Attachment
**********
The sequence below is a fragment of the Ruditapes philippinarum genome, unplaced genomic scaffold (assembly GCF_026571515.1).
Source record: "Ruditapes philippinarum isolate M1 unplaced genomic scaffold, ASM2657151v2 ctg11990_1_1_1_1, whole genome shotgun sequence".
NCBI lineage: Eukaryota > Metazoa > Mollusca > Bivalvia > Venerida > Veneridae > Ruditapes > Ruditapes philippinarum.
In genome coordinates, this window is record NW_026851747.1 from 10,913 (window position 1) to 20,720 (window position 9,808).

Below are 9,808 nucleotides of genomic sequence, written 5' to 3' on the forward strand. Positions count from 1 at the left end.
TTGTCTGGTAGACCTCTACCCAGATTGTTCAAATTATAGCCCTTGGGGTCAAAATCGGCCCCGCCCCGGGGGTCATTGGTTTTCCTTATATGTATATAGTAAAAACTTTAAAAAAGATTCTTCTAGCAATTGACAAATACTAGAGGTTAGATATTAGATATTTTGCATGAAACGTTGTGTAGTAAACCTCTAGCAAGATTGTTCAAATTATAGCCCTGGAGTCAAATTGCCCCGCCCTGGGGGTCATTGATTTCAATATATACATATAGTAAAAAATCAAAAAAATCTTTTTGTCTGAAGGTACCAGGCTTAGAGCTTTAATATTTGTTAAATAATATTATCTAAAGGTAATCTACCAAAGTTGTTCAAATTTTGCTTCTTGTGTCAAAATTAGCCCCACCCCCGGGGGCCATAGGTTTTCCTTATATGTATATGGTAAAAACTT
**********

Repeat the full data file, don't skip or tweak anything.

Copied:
The sequence below is a fragment of the Ruditapes philippinarum genome, unplaced genomic scaffold (assembly GCF_026571515.1).
Source record: "Ruditapes philippinarum isolate M1 unplaced genomic scaffold, ASM2657151v2 ctg11990_1_1_1_1, whole genome shotgun sequence".
NCBI lineage: Eukaryota > Metazoa > Mollusca > Bivalvia > Venerida > Veneridae > Ruditapes > Ruditapes philippinarum.
In genome coordinates, this window is record NW_026851747.1 from 10,913 (window position 1) to 20,720 (window position 9,808).

Below are 9,808 nucleotides of genomic sequence, written 5' to 3' on the forward strand. Positions count from 1 at the left end.
TTGTCTGGTAGACCTCTACCCAGATTGTTCAAATTATAGCCCTTGGGGTCAAAATCGGCCCCGCCCCGGGGGTCATTGGTTTTCCTTATATGTATATAGTAAAAACTTTAAAAAAGATTCTTCTAGCAATTGACAAATACTAGAGGTTAGATATTAGATATTTTGCATGAAACGTTGTGTAGTAAACCTCTAGCAAGATTGTTCAAATTATAGCCCTGGAGTCAAATTGCCCCGCCCTGGGGGTCATTGATTTCAATATATACATATAGTAAAAAATCAAAAAAATCTTTTTGTCTGAAGGTACCAGGCTTAGAGCTTTAATATTTGTTAAATAATATTATCTAAAGGTAATCTACCAAAGTTGTTCAAATTTTGCTTCTTGTGTCAAAATTAGCCCCACCCCCGGGGGCCATAGGTTTTCCTTATATGTATATGGTAAAAACTT